The Thomas Asylum for Orphan and Destitute Indian Children was incorporated in 1855 as a private institution receiving State aid. The asylum was located within the Cattaraugus Indian Reservation in Erie County, NY and was charged to receive destitute and orphaned children from all Indian reservations in the State. It was named for Philip E. Thomas, a benefactor of New York’s Native Americans and early financial backer of the asylum.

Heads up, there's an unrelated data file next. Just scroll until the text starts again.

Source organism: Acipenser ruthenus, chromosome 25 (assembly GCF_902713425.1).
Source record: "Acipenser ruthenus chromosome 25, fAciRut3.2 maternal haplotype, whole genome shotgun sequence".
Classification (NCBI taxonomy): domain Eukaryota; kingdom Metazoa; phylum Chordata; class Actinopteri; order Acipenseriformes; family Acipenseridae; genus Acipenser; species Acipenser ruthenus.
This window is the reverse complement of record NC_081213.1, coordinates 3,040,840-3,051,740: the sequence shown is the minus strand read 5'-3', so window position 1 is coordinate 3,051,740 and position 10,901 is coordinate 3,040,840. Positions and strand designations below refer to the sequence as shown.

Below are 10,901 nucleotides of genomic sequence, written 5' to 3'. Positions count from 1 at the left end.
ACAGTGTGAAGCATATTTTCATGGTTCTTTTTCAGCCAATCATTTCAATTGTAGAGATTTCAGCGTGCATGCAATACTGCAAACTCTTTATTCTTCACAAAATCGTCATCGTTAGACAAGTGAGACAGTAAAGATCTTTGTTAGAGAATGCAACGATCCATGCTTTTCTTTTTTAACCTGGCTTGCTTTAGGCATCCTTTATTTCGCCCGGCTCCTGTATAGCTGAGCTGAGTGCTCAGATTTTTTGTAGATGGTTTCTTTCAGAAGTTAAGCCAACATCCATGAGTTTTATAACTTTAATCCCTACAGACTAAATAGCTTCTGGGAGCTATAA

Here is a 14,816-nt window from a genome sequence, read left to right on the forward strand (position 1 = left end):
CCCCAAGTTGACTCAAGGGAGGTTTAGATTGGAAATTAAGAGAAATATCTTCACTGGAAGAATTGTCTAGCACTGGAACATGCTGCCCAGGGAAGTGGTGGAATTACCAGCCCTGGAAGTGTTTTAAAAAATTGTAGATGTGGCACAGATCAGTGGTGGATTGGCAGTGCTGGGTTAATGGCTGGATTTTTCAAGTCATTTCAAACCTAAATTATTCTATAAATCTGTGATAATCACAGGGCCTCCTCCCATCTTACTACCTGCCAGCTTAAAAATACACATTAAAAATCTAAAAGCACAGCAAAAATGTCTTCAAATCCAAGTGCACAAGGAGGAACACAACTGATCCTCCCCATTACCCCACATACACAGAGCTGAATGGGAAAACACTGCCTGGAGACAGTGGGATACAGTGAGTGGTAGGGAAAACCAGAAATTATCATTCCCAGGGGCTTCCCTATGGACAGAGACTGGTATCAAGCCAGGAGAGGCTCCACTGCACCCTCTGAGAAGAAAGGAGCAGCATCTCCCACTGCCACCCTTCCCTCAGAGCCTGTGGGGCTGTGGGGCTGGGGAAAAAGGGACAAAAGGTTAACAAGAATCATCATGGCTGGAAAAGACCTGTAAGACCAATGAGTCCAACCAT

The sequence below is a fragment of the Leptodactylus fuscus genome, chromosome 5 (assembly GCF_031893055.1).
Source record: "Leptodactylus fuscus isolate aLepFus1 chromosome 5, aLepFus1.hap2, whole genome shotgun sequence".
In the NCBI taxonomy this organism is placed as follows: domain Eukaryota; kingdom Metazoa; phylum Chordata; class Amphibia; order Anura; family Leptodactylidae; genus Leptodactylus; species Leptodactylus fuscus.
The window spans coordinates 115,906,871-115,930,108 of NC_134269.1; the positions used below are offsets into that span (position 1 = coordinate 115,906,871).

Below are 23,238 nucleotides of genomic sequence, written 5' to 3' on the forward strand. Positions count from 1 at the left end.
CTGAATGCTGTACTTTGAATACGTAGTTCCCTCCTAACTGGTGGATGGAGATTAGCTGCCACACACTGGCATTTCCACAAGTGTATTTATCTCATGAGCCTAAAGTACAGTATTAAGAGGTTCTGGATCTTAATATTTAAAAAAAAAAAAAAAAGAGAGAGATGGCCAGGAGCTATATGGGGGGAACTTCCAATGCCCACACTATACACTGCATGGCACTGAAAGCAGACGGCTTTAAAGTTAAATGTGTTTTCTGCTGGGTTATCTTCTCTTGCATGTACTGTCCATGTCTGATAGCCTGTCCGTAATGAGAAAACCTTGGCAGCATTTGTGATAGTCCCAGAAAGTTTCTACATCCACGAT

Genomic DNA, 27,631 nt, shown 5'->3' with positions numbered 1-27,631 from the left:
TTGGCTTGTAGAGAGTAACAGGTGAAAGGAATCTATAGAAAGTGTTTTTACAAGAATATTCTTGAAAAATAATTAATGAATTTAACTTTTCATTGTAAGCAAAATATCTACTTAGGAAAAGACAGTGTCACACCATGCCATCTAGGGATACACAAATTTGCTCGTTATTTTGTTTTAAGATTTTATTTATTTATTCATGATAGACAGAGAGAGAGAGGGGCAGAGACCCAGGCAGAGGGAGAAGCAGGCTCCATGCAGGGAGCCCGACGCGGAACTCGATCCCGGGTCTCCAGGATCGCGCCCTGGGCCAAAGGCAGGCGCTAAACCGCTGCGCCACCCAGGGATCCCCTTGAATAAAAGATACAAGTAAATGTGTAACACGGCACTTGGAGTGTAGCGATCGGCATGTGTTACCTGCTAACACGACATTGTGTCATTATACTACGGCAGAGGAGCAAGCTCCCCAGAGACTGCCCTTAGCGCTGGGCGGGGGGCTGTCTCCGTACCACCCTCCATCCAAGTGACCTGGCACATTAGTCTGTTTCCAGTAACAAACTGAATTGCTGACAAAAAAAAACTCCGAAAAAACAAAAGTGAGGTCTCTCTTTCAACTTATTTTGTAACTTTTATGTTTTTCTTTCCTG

In 1875 ownership of the asylum was transferred to the State and it was made subject to the supervision and control of the State Board of Charities. As a State institution, its purpose was to furnish resident Native American children with “care, moral training and education, and instruction in husbandry and the arts of civilization.” Boys were trained for industrial work, and girls for domestic tasks.
To reflect its emphasis on education the asylum’s name was changed in 1905 to Thomas Indian School.
Ownership of the asylum later transferred to the state of New York , and its State Board of Charities provided oversight. The state of New York closed the Thomas school in 1957.